Can You Sleep with a Concussion?

Concussion, a type of mild traumatic brain injury, can occur due to a bump or blow to the head, causing an altered mental state and a range of physical symptoms. One of the most common concerns among people who have had a concussion is whether it is safe to sleep. In this article, we will analyze the research, personal accounts, prevention and recovery measures, do’s and don’ts, treatment options, and symptom-focused approaches, to better understand the relationship between concussion and sleep.

Effects of Concussion on Sleep Patterns

According to the Centers for Disease Control and Prevention, concussion may lead to changes in sleep patterns, such as difficulty falling or staying asleep, excessive sleepiness, or insomnia. The impact of concussion on sleep may be worse in the first three days following the injury, but some people continue to experience sleep problems for weeks or even months after the initial incident.

Although the reasons for this effect are not fully understood, some theories suggest that concussion may disrupt the body’s natural production of melatonin, a hormone that regulates sleep. Additionally, the injury may cause other physical or psychological disturbances, such as pain, anxiety, depression, or post-traumatic stress disorder, that interfere with normal sleep patterns.

So, is it safe to sleep with concussion? While some people may worry that sleeping after a concussion can exacerbate brain damage, most experts agree that getting adequate rest is essential for recovery. As long as the person does not exhibit severe or increasing symptoms, such as seizures, confusion, vomiting, or severe headache, it is usually safe to go to sleep.

Personal Accounts and Stories

Still, the experience of sleeping with a concussion can be challenging for some people. Personal accounts and stories from others who have had this type of injury suggest that it can lead to insomnia, nightmares, or recurring negative thoughts. For instance, a student-athlete who suffered a concussion from a collision during a football game reported that he had difficulty sleeping due to anxiety about missing classes and falling behind in school. Another person with concussion-related sleep disturbances noted that she would often wake up in the middle of the night feeling disoriented and confused.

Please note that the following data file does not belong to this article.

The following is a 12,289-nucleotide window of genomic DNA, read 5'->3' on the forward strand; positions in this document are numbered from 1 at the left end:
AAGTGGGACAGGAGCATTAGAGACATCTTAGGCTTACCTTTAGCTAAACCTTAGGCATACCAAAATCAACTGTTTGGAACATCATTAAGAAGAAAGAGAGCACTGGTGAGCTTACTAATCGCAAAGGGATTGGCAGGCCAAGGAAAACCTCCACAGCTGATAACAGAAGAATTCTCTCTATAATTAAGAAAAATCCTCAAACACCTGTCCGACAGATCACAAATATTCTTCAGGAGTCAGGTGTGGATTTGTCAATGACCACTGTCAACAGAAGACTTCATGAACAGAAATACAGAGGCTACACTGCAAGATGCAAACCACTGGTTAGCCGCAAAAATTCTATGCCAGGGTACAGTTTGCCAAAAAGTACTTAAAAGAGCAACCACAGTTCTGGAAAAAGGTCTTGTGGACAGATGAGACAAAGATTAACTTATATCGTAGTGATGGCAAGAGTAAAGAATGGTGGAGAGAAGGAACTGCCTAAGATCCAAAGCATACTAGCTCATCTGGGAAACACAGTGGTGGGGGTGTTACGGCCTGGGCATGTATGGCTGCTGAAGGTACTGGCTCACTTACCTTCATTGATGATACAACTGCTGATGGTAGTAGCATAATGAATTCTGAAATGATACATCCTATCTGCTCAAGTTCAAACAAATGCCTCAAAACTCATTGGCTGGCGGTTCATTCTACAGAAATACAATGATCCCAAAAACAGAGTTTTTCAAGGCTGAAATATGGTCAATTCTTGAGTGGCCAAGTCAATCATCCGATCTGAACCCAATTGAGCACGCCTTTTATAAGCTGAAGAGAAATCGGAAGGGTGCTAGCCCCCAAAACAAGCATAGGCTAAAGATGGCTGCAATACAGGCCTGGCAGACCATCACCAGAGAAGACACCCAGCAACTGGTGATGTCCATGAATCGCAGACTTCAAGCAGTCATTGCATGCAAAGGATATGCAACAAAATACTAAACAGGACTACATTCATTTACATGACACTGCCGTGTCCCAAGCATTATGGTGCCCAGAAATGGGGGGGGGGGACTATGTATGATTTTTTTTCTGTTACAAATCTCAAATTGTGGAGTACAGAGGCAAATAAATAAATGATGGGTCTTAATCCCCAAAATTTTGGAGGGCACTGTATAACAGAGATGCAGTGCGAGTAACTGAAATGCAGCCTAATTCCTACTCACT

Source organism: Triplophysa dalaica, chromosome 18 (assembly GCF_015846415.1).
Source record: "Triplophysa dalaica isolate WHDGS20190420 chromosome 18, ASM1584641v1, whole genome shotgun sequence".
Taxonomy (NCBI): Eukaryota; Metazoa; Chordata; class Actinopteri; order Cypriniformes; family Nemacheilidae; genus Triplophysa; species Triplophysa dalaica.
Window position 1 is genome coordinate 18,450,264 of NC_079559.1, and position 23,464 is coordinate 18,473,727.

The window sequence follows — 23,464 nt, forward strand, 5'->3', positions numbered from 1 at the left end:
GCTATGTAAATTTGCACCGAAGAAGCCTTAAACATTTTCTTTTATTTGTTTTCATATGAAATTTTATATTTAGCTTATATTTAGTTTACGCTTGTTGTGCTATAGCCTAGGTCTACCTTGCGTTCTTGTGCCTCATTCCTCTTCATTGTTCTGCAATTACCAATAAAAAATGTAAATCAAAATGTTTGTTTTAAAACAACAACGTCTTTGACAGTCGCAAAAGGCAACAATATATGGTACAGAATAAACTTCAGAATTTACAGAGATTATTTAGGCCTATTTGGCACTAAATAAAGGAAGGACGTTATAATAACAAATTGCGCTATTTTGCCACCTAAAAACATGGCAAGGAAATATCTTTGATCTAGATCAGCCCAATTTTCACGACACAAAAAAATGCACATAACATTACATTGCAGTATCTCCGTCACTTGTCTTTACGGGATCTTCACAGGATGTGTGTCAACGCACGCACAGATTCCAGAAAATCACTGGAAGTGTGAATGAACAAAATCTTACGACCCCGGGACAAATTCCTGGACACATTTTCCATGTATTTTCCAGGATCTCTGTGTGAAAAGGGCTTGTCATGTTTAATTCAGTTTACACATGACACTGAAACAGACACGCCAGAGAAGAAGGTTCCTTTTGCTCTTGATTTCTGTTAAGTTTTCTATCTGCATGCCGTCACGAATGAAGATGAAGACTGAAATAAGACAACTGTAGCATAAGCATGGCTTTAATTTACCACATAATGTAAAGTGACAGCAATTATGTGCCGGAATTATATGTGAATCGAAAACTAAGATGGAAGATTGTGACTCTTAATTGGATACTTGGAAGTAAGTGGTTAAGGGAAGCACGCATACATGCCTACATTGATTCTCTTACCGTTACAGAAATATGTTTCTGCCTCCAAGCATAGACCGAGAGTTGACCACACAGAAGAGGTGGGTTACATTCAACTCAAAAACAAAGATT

These stories highlight the importance of supporting people with concussion by providing them with comfort, reassurance, and a conducive environment for sleep. Some strategies that may help include using white noise or earplugs to block external sounds, avoiding caffeine or alcohol before bedtime, and establishing a regular sleep schedule.

Prevention and Recovery Measures

Preventing concussions is always preferable to dealing with the consequences. Some lifestyle changes and protective equipment can reduce the risk of concussion, especially in sports and high-risk jobs. Wearing helmets, mouthguards, or safety glasses can provide physical protection to the head and face. Avoiding activities that involve high-speed or high-impact collisions, such as football, soccer, hockey, or boxing, can also lower the chance of concussion.

However, accidents do happen, and recovery from concussion can be a slow and challenging process. To facilitate healing and improve sleep quality, people with concussion may benefit from following certain tips, such as avoiding bright lights or loud noises, which can trigger headaches or other symptoms. They can also create a low-stress and relaxing sleep environment by darkening the room, using comfortable bedding and pillows, or diffusing essential oils with calming effects, such as lavender or chamomile.